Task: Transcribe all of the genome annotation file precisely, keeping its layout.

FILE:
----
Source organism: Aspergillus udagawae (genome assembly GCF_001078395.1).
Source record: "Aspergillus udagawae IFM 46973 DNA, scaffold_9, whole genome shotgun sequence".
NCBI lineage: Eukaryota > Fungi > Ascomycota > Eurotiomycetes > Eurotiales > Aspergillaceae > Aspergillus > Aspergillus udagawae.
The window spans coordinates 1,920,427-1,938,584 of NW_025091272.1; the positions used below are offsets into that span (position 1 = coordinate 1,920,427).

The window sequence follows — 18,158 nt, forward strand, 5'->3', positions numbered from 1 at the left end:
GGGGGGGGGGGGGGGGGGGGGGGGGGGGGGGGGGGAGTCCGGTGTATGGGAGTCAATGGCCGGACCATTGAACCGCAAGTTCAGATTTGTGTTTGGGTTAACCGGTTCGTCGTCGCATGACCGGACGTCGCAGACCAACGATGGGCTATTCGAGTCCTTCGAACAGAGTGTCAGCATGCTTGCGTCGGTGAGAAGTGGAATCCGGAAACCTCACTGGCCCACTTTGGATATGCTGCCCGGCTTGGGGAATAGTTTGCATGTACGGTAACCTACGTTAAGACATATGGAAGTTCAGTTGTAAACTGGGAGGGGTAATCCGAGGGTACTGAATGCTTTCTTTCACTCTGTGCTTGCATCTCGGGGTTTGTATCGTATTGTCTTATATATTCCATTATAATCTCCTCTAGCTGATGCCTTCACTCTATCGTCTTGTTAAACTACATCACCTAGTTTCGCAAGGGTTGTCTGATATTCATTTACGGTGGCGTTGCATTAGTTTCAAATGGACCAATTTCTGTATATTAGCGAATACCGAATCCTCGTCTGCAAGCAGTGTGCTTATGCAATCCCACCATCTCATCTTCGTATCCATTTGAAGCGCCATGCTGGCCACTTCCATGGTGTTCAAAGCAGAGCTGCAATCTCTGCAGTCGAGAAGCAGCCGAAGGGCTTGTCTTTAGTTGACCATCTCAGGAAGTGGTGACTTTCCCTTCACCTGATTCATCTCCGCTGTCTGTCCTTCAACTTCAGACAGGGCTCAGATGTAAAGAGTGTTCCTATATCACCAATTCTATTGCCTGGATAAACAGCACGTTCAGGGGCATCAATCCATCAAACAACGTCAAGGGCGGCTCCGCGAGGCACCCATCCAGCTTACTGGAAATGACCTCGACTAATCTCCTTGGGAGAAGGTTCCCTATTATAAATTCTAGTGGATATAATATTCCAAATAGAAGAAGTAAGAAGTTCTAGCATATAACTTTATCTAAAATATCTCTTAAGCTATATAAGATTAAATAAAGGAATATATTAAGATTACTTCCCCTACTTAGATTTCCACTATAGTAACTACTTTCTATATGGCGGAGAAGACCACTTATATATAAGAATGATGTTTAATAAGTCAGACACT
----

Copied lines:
Source organism: Aspergillus udagawae (genome assembly GCF_001078395.1).
Source record: "Aspergillus udagawae IFM 46973 DNA, scaffold_9, whole genome shotgun sequence".
NCBI lineage: Eukaryota > Fungi > Ascomycota > Eurotiomycetes > Eurotiales > Aspergillaceae > Aspergillus > Aspergillus udagawae.
The window spans coordinates 1,920,427-1,938,584 of NW_025091272.1; the positions used below are offsets into that span (position 1 = coordinate 1,920,427).

The window sequence follows — 18,158 nt, forward strand, 5'->3', positions numbered from 1 at the left end:
GGGGGGGGGGGGGGGGGGGGGGGGGGGGGGGGGGGAGTCCGGTGTATGGGAGTCAATGGCCGGACCATTGAACCGCAAGTTCAGATTTGTGTTTGGGTTAACCGGTTCGTCGTCGCATGACCGGACGTCGCAGACCAACGATGGGCTATTCGAGTCCTTCGAACAGAGTGTCAGCATGCTTGCGTCGGTGAGAAGTGGAATCCGGAAACCTCACTGGCCCACTTTGGATATGCTGCCCGGCTTGGGGAATAGTTTGCATGTACGGTAACCTACGTTAAGACATATGGAAGTTCAGTTGTAAACTGGGAGGGGTAATCCGAGGGTACTGAATGCTTTCTTTCACTCTGTGCTTGCATCTCGGGGTTTGTATCGTATTGTCTTATATATTCCATTATAATCTCCTCTAGCTGATGCCTTCACTCTATCGTCTTGTTAAACTACATCACCTAGTTTCGCAAGGGTTGTCTGATATTCATTTACGGTGGCGTTGCATTAGTTTCAAATGGACCAATTTCTGTATATTAGCGAATACCGAATCCTCGTCTGCAAGCAGTGTGCTTATGCAATCCCACCATCTCATCTTCGTATCCATTTGAAGCGCCATGCTGGCCACTTCCATGGTGTTCAAAGCAGAGCTGCAATCTCTGCAGTCGAGAAGCAGCCGAAGGGCTTGTCTTTAGTTGACCATCTCAGGAAGTGGTGACTTTCCCTTCACCTGATTCATCTCCGCTGTCTGTCCTTCAACTTCAGACAGGGCTCAGATGTAAAGAGTGTTCCTATATCACCAATTCTATTGCCTGGATAAACAGCACGTTCAGGGGCATCAATCCATCAAACAACGTCAAGGGCGGCTCCGCGAGGCACCCATCCAGCTTACTGGAAATGACCTCGACTAATCTCCTTGGGAGAAGGTTCCCTATTATAAATTCTAGTGGATATAATATTCCAAATAGAAGAAGTAAGAAGTTCTAGCATATAACTTTATCTAAAATATCTCTTAAGCTATATAAGATTAAATAAAGGAATATATTAAGATTACTTCCCCTACTTAGATTTCCACTATAGTAACTACTTTCTATATGGCGGAGAAGACCACTTATATATAAGAATGATGTTTAATAAGTCAGACACT